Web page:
Tag Archives: advice

What’s your story?

We all have a story.  If you’re alive you have a story.  You may never have thought about it before but you have one.  You might even think your story is pretty boring but you’d be surprised.

A couple of years ago.  I was asked to speak at a woman’s retreat at our church.  They had been asking me for a couple of years and I always put them off saying I really didn’t have anything to say.  I couldn’t imagine doing a whole retreat.  I didn’t have that much information to impart.  I’m not a Bible-teacher, I’m not a scholar, I’m not a renowned speaker.  I agreed to pray about it and let them know.  Prior to that I realized that I enjoy doing training for my teachers at school.  I researched some fun ways to teach certain subjects to the teachers and I really enjoyed doing it.  And I got some feedback that it was a fun day of learning.  So, why was I able to do it?  I think it was because the subject matter was something I know about.  I work with children everyday and have worked with them for over 20 years and I know my craft.  As I was thinking about that, I thought about the women’s retreat and I thought about what I would say to the women.  My Pastor at the time was talking about how we all had a story to tell about our life and that we should share it with others.  Also, the marketers that I work with also talk about telling your story to your clientele so they get to know you.  And I thought that I could probably tell my story.  The story of my life, of my spiritual journey to know Jesus as my personal Savior and how that decision has impacted my life’s journey.

Well, long story short…I did it.  I spoke an entire weekend, Friday night, Saturday 3 sessions.  It was amazing!  I was able to tell about my life’s story and people genuinely listened and, I think, enjoyed it.

We all have a story to tell.  We just have to be inspired to tell it.  What I realized is that when you tell your story to others, you open yourself up to more intimacy with that person.  A connection happens.  You don’t have to tell all the details of your life and what you want to keep private you keep private.  But, allowing yourself to share with another person is liberating.  It has the power to change your life!  Really!  Don’t take my word for it, share your story with someone and watch what happens.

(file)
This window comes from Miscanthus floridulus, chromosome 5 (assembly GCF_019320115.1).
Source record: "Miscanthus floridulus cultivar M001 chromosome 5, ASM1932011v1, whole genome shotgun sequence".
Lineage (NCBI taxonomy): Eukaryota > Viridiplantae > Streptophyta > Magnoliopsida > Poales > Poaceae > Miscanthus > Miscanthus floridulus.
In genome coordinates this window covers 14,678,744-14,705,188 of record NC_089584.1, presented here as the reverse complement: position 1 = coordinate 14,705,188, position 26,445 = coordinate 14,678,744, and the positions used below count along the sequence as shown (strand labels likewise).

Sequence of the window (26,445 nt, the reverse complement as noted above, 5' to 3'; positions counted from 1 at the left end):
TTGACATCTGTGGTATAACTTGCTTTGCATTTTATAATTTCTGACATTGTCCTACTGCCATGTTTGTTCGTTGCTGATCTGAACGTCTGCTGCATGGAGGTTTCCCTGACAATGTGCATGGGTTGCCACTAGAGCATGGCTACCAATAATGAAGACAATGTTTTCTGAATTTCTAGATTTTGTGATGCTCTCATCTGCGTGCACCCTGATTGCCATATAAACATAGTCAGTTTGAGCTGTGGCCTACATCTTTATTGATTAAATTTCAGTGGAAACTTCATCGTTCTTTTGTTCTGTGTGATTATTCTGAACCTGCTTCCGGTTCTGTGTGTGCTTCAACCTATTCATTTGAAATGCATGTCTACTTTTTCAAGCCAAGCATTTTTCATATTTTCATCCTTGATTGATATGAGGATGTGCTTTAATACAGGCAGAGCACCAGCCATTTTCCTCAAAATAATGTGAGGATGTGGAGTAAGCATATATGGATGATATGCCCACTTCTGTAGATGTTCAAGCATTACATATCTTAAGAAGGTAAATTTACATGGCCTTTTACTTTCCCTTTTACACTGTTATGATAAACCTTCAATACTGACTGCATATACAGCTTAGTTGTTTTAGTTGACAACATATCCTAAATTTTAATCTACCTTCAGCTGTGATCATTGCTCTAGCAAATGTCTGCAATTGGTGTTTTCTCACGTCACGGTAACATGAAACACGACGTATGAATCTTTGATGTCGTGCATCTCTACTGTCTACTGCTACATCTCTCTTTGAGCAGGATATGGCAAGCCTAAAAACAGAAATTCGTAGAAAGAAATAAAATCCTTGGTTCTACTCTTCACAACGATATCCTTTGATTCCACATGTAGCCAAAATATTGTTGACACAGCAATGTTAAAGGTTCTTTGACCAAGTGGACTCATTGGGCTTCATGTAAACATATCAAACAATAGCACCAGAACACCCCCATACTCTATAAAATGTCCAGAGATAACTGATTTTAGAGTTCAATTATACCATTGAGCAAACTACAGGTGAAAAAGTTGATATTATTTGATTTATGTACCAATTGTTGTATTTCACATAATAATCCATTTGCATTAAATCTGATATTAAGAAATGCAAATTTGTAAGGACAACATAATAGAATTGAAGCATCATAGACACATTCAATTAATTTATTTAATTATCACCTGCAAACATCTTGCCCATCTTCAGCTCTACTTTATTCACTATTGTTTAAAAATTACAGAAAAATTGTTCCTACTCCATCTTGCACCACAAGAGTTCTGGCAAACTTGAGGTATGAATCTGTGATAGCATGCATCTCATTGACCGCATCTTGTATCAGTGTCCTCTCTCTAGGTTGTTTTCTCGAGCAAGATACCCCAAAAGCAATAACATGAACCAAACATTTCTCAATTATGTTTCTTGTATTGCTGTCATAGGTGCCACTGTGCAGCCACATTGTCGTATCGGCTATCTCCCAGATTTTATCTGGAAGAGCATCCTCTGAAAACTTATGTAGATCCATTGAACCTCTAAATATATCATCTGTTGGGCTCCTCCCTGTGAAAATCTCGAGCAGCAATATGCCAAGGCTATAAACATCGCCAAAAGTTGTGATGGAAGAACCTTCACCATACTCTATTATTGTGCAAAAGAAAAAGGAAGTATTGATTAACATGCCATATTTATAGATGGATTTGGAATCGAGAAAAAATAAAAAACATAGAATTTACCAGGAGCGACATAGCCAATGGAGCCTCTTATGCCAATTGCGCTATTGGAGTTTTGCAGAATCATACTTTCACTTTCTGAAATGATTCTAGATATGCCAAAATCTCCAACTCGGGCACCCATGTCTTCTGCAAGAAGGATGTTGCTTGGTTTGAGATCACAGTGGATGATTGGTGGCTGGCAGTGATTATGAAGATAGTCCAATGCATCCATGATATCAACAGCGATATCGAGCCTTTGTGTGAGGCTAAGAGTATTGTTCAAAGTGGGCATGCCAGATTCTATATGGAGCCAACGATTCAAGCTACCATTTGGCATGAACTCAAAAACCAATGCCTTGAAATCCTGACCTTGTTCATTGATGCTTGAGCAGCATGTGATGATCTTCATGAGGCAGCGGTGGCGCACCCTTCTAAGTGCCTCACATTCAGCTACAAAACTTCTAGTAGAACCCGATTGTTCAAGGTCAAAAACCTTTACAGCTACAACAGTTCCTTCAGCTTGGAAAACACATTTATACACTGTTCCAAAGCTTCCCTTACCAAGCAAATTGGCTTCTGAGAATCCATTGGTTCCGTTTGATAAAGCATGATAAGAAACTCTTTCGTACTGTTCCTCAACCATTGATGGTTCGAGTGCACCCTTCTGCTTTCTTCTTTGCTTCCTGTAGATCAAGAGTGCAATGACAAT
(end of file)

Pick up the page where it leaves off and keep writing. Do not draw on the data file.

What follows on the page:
Give it a try!

 

What Just Happened!!mp

Have you ever seen that “Friends” episode where Rachel decides that Monica is going to make all of the decisions for her life.  Because of some bad choices she was making in her life, Rachel decided that was a good idea.

Unfortunately in my line of business, I see this happening quite frequently with parents and children.   Some of the conversations go like this…”Johnny doesn’t want to go to Extended Care today but I need him to go because I have an important thing I have to do and I can’t bring him.  But he doesn’t want to go.  I don’t know what to do”.  Put on the brakes!!  Stop the presses!  What?!?  Here’s what I saw and heard.  An adult person needs to do something important and can’t bring her child with her but asks her child what he wants to do.   What does a child know about important meetings and adult needs.

Here’s another one I hear.  “Sally, don’t run.  It’s a parking lot, you might get run over.  Sally!  Sally!  You need to hold my hand.  Sally!  Sally!  If you don’t want to hold my hand then you can’t run.  Sally!  Sally!”  Put on the brakes!!  Stop the presses!  Here’s what I saw and heard.  An adult person reasoning with a child about their safety.  What does a child know about keeping themselves safe.?